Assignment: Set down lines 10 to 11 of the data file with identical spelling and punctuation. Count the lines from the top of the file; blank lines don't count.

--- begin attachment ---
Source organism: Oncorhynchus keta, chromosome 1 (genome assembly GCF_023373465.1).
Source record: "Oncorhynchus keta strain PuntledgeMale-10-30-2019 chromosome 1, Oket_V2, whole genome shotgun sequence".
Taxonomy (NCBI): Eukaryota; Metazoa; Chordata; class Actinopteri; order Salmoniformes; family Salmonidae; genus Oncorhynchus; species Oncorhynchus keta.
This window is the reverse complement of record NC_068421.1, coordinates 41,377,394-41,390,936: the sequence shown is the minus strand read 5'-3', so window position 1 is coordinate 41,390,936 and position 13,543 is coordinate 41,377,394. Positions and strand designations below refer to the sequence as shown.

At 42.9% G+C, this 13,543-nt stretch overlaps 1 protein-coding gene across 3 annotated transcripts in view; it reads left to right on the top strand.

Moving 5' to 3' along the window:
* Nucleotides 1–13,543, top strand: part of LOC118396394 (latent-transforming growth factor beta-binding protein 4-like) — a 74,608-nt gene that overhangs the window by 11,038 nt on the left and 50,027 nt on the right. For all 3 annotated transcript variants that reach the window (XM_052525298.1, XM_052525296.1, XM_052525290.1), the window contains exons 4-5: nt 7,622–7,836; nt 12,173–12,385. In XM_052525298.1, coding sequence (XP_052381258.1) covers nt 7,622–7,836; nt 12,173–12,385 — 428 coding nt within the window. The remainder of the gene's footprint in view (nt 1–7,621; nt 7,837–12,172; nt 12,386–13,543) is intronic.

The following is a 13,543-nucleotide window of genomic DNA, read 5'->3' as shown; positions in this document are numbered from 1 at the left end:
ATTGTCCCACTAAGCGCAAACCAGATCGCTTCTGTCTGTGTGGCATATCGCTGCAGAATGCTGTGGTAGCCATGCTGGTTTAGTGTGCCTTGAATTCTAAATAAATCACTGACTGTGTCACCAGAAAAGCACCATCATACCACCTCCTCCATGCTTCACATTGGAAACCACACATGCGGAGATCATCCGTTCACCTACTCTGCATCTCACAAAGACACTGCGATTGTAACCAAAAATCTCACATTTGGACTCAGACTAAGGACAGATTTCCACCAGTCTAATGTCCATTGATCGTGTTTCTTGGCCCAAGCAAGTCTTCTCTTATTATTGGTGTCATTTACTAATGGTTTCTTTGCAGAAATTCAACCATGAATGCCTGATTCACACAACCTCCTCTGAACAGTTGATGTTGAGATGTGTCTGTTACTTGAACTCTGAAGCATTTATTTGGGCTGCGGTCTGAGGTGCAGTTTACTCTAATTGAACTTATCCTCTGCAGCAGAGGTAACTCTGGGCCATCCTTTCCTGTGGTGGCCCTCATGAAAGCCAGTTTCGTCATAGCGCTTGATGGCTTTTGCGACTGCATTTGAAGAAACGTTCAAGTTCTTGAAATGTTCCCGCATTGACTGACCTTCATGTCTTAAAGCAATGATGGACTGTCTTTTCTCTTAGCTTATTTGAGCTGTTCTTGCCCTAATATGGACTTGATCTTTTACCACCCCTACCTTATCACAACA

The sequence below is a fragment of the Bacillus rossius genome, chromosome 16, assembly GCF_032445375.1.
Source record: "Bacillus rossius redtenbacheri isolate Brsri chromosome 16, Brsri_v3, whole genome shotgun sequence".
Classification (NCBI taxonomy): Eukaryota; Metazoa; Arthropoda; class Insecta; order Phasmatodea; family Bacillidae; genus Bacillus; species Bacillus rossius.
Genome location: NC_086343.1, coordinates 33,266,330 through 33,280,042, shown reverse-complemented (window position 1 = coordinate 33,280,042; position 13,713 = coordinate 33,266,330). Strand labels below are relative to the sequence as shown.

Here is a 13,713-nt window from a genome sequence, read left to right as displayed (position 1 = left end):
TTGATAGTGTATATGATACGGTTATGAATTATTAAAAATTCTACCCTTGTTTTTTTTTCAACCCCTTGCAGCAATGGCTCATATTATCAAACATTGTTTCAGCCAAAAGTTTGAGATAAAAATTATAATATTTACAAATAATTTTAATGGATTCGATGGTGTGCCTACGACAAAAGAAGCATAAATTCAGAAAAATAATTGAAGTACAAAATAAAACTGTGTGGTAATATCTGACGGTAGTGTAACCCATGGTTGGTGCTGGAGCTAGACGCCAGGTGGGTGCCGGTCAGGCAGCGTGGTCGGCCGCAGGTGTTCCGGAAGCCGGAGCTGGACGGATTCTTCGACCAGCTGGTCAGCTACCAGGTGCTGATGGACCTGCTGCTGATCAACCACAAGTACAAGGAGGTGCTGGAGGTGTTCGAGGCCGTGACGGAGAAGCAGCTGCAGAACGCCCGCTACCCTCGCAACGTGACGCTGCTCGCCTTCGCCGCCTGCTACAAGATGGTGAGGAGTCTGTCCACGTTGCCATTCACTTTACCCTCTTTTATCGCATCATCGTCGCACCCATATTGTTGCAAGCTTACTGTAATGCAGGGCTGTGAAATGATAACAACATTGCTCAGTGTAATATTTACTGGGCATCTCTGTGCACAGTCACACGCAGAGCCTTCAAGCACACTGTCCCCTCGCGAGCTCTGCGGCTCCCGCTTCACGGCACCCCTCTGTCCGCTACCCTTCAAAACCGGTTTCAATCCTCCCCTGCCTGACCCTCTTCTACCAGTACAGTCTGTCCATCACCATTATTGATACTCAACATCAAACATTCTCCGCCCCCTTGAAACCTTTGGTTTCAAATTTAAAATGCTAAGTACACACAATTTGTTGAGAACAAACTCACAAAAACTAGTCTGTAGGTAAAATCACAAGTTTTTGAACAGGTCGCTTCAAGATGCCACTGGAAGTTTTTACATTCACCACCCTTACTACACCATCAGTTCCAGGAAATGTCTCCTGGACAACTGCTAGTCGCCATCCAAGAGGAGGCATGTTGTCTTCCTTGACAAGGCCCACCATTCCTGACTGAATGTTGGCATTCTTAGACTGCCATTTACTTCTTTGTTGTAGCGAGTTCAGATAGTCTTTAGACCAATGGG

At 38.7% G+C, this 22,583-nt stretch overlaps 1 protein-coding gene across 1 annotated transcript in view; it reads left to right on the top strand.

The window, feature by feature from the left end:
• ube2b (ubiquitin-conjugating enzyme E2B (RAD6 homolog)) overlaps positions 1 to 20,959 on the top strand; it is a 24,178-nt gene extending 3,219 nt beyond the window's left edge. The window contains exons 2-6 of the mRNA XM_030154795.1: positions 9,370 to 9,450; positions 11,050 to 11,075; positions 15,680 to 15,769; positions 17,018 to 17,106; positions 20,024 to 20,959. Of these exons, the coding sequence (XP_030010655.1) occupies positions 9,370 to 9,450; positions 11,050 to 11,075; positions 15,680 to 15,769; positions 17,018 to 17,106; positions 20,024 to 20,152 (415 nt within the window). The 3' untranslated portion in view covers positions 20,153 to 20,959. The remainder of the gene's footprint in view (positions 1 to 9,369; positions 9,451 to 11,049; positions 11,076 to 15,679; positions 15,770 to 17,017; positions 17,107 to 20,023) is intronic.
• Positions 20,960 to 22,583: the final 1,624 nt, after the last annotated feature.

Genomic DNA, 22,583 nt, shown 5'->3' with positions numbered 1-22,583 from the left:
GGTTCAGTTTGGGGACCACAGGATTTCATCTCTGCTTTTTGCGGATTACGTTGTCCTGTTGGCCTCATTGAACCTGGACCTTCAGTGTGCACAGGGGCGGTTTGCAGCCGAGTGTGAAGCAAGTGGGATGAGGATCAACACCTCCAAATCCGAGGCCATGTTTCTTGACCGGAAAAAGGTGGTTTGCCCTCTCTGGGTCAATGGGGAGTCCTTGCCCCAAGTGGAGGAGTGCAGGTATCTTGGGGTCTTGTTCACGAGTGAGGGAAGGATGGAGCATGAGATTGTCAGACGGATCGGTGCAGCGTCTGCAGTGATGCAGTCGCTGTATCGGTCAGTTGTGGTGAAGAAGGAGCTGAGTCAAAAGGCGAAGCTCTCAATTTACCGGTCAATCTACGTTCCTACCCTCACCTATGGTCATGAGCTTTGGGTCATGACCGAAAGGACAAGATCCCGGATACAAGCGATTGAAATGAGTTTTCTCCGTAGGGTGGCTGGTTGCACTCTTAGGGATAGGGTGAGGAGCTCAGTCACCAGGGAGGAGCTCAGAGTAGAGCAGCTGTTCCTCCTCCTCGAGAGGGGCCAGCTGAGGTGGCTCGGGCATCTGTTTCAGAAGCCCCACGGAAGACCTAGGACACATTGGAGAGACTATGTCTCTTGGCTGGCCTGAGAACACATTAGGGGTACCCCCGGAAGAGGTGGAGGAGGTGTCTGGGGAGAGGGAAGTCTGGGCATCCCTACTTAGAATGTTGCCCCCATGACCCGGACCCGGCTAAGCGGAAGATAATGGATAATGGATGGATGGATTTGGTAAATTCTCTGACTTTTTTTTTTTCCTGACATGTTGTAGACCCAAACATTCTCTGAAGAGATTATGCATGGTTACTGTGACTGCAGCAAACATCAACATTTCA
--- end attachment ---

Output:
The sequence below is a fragment of the Bacillus rossius genome, chromosome 16, assembly GCF_032445375.1.
Source record: "Bacillus rossius redtenbacheri isolate Brsri chromosome 16, Brsri_v3, whole genome shotgun sequence".